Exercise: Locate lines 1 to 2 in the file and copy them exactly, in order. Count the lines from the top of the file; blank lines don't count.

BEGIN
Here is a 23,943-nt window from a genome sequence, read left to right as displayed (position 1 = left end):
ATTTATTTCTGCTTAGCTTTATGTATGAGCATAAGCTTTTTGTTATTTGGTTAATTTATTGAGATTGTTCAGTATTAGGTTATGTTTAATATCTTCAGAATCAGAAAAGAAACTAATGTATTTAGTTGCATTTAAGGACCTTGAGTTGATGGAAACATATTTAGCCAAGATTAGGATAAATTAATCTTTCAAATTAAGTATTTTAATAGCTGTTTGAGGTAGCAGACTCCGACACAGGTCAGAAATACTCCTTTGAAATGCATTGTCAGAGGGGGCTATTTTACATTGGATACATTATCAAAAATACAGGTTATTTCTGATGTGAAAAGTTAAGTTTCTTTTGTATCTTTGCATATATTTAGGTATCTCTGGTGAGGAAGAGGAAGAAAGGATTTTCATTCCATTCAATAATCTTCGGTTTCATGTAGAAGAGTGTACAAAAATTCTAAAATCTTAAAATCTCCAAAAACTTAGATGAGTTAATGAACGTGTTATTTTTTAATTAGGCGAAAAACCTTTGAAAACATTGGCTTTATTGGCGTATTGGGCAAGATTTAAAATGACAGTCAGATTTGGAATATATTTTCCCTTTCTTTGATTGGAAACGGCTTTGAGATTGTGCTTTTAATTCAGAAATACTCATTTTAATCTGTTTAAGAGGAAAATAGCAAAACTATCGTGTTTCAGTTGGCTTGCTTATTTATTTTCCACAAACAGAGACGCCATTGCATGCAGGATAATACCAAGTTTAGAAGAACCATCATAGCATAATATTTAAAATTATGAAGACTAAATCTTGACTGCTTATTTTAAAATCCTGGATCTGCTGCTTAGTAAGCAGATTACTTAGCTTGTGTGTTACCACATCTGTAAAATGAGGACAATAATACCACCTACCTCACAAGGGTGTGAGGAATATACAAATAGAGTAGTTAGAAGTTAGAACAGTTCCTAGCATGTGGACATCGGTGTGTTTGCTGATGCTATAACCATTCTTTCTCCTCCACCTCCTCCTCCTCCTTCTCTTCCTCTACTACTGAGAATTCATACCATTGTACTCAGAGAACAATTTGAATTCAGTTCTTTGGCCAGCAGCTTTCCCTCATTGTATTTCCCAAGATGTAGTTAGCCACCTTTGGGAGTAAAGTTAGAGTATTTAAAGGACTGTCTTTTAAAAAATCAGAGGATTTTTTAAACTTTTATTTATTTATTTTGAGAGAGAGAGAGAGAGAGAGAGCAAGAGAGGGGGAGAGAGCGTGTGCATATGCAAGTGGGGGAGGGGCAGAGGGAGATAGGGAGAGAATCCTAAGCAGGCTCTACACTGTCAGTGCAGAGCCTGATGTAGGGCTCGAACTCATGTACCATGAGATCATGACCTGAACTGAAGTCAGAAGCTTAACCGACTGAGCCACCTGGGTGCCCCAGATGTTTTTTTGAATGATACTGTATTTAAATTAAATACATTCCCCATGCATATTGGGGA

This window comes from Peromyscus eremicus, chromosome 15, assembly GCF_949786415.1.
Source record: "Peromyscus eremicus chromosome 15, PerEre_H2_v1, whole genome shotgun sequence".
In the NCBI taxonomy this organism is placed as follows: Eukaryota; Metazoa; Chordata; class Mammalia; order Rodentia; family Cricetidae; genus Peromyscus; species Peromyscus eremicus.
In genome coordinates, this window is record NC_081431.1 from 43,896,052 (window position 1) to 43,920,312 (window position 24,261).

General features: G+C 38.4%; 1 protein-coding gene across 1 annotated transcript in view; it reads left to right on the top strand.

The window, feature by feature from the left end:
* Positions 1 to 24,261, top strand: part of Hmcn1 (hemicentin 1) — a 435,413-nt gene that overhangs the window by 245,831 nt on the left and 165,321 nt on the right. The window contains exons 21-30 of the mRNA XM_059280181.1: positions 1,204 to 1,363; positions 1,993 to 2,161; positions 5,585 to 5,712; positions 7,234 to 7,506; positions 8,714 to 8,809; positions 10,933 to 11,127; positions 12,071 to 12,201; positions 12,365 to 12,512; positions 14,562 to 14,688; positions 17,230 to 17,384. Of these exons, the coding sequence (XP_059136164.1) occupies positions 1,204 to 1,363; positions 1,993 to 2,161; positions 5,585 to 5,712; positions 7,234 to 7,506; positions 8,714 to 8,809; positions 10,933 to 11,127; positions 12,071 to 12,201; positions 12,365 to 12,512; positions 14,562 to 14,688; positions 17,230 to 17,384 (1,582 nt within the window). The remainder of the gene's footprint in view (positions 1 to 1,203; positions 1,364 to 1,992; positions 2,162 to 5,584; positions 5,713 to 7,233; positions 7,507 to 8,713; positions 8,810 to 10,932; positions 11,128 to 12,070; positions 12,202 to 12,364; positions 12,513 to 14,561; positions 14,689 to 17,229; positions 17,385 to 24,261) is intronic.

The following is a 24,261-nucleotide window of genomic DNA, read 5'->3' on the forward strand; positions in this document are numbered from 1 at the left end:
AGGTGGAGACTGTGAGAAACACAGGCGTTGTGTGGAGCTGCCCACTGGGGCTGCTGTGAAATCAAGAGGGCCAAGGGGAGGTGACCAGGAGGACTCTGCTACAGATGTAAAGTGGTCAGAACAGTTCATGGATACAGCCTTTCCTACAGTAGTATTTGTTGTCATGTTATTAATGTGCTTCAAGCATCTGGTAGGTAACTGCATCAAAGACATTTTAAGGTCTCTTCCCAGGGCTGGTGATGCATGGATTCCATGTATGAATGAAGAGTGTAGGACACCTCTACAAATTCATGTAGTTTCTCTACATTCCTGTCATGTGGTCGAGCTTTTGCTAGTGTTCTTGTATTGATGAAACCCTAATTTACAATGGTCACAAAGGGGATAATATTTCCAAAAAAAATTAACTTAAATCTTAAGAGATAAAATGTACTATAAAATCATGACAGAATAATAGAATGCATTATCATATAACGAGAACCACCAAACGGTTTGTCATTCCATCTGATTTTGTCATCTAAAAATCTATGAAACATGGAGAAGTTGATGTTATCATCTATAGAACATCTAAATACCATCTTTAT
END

Here is a 23,943-nt window from a genome sequence, read left to right as displayed (position 1 = left end):
ATTTATTTCTGCTTAGCTTTATGTATGAGCATAAGCTTTTTGTTATTTGGTTAATTTATTGAGATTGTTCAGTATTAGGTTATGTTTAATATCTTCAGAATCAGAAAAGAAACTAATGTATTTAGTTGCATTTAAGGACCTTGAGTTGATGGAAACATATTTAGCCAAGATTAGGATAAATTAATCTTTCAAATTAAGTATTTTAATAGCTGTTTGAGGTAGCAGACTCCGACACAGGTCAGAAATACTCCTTTGAAATGCATTGTCAGAGGGGGCTATTTTACATTGGATACATTATCAAAAATACAGGTTATTTCTGATGTGAAAAGTTAAGTTTCTTTTGTATCTTTGCATATATTTAGGTATCTCTGGTGAGGAAGAGGAAGAAAGGATTTTCATTCCATTCAATAATCTTCGGTTTCATGTAGAAGAGTGTACAAAAATTCTAAAATCTTAAAATCTCCAAAAACTTAGATGAGTTAATGAACGTGTTATTTTTTAATTAGGCGAAAAACCTTTGAAAACATTGGCTTTATTGGCGTATTGGGCAAGATTTAAAATGACAGTCAGATTTGGAATATATTTTCCCTTTCTTTGATTGGAAACGGCTTTGAGATTGTGCTTTTAATTCAGAAATACTCATTTTAATCTGTTTAAGAGGAAAATAGCAAAACTATCGTGTTTCAGTTGGCTTGCTTATTTATTTTCCACAAACAGAGACGCCATTGCATGCAGGATAATACCAAGTTTAGAAGAACCATCATAGCATAATATTTAAAATTATGAAGACTAAATCTTGACTGCTTATTTTAAAATCCTGGATCTGCTGCTTAGTAAGCAGATTACTTAGCTTGTGTGTTACCACATCTGTAAAATGAGGACAATAATACCACCTACCTCACAAGGGTGTGAGGAATATACAAATAGAGTAGTTAGAAGTTAGAACAGTTCCTAGCATGTGGACATCGGTGTGTTTGCTGATGCTATAACCATTCTTTCTCCTCCACCTCCTCCTCCTCCTTCTCTTCCTCTACTACTGAGAATTCATACCATTGTACTCAGAGAACAATTTGAATTCAGTTCTTTGGCCAGCAGCTTTCCCTCATTGTATTTCCCAAGATGTAGTTAGCCACCTTTGGGAGTAAAGTTAGAGTATTTAAAGGACTGTCTTTTAAAAAATCAGAGGATTTTTTAAACTTTTATTTATTTATTTTGAGAGAGAGAGAGAGAGAGAGAGCAAGAGAGGGGGAGAGAGCGTGTGCATATGCAAGTGGGGGAGGGGCAGAGGGAGATAGGGAGAGAATCCTAAGCAGGCTCTACACTGTCAGTGCAGAGCCTGATGTAGGGCTCGAACTCATGTACCATGAGATCATGACCTGAACTGAAGTCAGAAGCTTAACCGACTGAGCCACCTGGGTGCCCCAGATGTTTTTTTGAATGATACTGTATTTAAATTAAATACATTCCCCATGCATATTGGGGA